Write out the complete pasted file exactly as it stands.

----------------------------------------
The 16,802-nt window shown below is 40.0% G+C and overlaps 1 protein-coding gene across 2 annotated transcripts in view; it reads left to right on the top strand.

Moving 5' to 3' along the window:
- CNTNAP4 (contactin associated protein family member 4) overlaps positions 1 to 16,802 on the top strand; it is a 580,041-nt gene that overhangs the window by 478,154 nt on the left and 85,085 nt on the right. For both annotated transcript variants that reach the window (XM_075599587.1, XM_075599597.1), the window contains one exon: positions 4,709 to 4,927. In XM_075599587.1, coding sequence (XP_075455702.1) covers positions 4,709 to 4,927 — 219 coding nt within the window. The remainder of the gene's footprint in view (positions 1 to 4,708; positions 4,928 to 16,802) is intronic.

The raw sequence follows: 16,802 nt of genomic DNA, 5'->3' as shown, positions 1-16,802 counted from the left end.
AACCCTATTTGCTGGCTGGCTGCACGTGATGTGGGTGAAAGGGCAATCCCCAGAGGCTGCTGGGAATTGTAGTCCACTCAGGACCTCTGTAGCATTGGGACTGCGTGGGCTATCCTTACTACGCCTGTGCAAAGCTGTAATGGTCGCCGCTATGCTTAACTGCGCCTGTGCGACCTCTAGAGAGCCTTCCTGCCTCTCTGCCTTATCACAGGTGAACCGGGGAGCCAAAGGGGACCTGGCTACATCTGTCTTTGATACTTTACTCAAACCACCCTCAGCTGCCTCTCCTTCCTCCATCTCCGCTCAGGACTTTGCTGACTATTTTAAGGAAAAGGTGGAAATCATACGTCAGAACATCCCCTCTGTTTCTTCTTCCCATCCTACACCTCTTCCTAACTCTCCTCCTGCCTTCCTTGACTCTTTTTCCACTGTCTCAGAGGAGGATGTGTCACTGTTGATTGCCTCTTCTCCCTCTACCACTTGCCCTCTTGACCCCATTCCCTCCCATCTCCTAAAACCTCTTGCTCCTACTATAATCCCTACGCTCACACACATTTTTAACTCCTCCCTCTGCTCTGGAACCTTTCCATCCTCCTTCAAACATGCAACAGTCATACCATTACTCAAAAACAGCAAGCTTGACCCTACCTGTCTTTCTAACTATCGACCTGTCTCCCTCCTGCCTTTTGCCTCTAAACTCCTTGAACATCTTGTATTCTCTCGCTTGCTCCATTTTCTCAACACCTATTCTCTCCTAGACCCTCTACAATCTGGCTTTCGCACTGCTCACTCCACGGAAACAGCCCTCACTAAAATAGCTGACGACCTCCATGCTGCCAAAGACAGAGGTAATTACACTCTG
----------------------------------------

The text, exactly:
The 16,802-nt window shown below is 40.0% G+C and overlaps 1 protein-coding gene across 2 annotated transcripts in view; it reads left to right on the top strand.

Moving 5' to 3' along the window:
- CNTNAP4 (contactin associated protein family member 4) overlaps positions 1 to 16,802 on the top strand; it is a 580,041-nt gene that overhangs the window by 478,154 nt on the left and 85,085 nt on the right. For both annotated transcript variants that reach the window (XM_075599587.1, XM_075599597.1), the window contains one exon: positions 4,709 to 4,927. In XM_075599587.1, coding sequence (XP_075455702.1) covers positions 4,709 to 4,927 — 219 coding nt within the window. The remainder of the gene's footprint in view (positions 1 to 4,708; positions 4,928 to 16,802) is intronic.

The raw sequence follows: 16,802 nt of genomic DNA, 5'->3' as shown, positions 1-16,802 counted from the left end.
AACCCTATTTGCTGGCTGGCTGCACGTGATGTGGGTGAAAGGGCAATCCCCAGAGGCTGCTGGGAATTGTAGTCCACTCAGGACCTCTGTAGCATTGGGACTGCGTGGGCTATCCTTACTACGCCTGTGCAAAGCTGTAATGGTCGCCGCTATGCTTAACTGCGCCTGTGCGACCTCTAGAGAGCCTTCCTGCCTCTCTGCCTTATCACAGGTGAACCGGGGAGCCAAAGGGGACCTGGCTACATCTGTCTTTGATACTTTACTCAAACCACCCTCAGCTGCCTCTCCTTCCTCCATCTCCGCTCAGGACTTTGCTGACTATTTTAAGGAAAAGGTGGAAATCATACGTCAGAACATCCCCTCTGTTTCTTCTTCCCATCCTACACCTCTTCCTAACTCTCCTCCTGCCTTCCTTGACTCTTTTTCCACTGTCTCAGAGGAGGATGTGTCACTGTTGATTGCCTCTTCTCCCTCTACCACTTGCCCTCTTGACCCCATTCCCTCCCATCTCCTAAAACCTCTTGCTCCTACTATAATCCCTACGCTCACACACATTTTTAACTCCTCCCTCTGCTCTGGAACCTTTCCATCCTCCTTCAAACATGCAACAGTCATACCATTACTCAAAAACAGCAAGCTTGACCCTACCTGTCTTTCTAACTATCGACCTGTCTCCCTCCTGCCTTTTGCCTCTAAACTCCTTGAACATCTTGTATTCTCTCGCTTGCTCCATTTTCTCAACACCTATTCTCTCCTAGACCCTCTACAATCTGGCTTTCGCACTGCTCACTCCACGGAAACAGCCCTCACTAAAATAGCTGACGACCTCCATGCTGCCAAAGACAGAGGTAATTACACTCTG